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Journal of Mathematical Biology

, Volume 78, Issue 4, pp 899–918 | Cite as

Tree-based networks: characterisations, metrics, and support trees

  • Joan Carles PonsEmail author
  • Charles Semple
  • Mike Steel
Article

Abstract

Phylogenetic networks generalise phylogenetic trees and allow for the accurate representation of the evolutionary history of a set of present-day species whose past includes reticulate events such as hybridisation and lateral gene transfer. One way to obtain such a network is by starting with a (rooted) phylogenetic tree T, called a base tree, and adding arcs between arcs of T. The class of phylogenetic networks that can be obtained in this way is called tree-based networks and includes the prominent classes of tree-child and reticulation-visible networks. Initially defined for binary phylogenetic networks, tree-based networks naturally extend to arbitrary phylogenetic networks. In this paper, we generalise recent tree-based characterisations and associated proximity measures for binary phylogenetic networks to arbitrary phylogenetic networks. These characterisations are in terms of matchings in bipartite graphs, path partitions, and antichains. Some of the generalisations are straightforward to establish using the original approach, while others require a very different approach. Furthermore, for an arbitrary tree-based network N, we characterise the support trees of N, that is, the tree-based embeddings of N. We use this characterisation to give an explicit formula for the number of support trees of N when N is binary. This formula is written in terms of the components of a bipartite graph.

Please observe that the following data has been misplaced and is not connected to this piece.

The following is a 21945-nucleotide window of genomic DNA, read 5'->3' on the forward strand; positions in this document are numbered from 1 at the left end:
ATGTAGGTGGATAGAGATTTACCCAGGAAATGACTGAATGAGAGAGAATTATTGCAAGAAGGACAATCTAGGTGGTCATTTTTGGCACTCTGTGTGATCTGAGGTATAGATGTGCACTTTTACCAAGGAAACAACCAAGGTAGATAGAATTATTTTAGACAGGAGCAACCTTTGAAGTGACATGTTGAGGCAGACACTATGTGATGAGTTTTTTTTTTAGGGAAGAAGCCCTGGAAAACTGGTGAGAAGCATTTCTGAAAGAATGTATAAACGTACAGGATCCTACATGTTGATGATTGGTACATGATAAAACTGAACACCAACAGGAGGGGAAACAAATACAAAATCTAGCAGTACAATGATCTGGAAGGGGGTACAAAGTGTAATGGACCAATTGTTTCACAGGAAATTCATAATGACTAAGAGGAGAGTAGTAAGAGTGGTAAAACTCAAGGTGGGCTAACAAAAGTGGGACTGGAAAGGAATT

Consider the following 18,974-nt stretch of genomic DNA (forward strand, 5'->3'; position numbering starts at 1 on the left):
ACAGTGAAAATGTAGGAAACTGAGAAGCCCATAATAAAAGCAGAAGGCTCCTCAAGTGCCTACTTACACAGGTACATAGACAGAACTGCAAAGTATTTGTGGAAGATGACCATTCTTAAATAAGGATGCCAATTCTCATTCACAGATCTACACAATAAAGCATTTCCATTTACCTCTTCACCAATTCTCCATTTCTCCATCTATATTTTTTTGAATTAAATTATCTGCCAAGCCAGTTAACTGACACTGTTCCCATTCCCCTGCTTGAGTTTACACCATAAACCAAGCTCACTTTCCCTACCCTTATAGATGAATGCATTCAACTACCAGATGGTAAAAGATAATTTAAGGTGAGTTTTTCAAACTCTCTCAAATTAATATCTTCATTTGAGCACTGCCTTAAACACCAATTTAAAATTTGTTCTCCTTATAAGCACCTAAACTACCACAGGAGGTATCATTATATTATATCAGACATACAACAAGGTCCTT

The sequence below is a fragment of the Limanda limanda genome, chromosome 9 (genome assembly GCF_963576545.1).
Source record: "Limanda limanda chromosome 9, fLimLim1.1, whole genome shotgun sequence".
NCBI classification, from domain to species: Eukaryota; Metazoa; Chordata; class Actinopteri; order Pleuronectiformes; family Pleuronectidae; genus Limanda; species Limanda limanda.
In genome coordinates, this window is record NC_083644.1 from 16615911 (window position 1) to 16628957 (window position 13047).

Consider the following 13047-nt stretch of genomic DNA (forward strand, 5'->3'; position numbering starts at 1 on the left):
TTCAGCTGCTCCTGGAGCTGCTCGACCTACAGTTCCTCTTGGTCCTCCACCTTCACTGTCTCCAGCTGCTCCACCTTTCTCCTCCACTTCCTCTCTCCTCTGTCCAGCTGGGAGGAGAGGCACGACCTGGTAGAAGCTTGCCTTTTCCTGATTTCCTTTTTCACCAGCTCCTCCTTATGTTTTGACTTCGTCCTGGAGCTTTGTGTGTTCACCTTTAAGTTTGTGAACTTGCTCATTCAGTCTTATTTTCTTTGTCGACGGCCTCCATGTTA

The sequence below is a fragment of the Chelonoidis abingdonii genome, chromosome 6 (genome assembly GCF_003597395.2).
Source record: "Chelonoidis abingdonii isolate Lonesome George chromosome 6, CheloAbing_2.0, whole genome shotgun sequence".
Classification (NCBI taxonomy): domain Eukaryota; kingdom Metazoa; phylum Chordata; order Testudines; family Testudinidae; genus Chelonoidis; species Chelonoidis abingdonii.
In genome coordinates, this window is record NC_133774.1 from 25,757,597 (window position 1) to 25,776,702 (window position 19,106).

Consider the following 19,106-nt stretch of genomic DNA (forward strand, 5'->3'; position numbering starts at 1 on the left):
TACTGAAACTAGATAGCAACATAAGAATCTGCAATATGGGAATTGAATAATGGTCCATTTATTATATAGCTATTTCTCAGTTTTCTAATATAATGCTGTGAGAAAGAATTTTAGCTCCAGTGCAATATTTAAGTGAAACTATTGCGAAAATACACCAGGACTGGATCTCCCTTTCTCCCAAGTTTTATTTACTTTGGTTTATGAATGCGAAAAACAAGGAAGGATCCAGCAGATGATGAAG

Keywords

Phylogenetic network Tree-based network Nonbinary Matching Support tree Bipartite graph 

Mathematics Subject Classification

05C05 05C85 92D15 

Notes

Acknowledgements

We would like to thank Momoko Hayamizu for helpful comments concerning Theorem 8 and the two anonymous reviewers for further suggestions. JCP thanks the Biomathematics Research Centre of the University of Canterbury (and especially MS and CS) for hosting his visit, which led to this collaboration. We thank the (former) Allan Wilson Centre and the New Zealand Marsden Fund for funding support for this project.

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Copyright information

© Springer-Verlag GmbH Germany, part of Springer Nature 2018

Authors and Affiliations

  1. 1.Department of Mathematics and Computer ScienceUniversity of the Balearic IslandsPalmaSpain
  2. 2.School of Mathematics and StatisticsUniversity of CanterburyChristchurchNew Zealand

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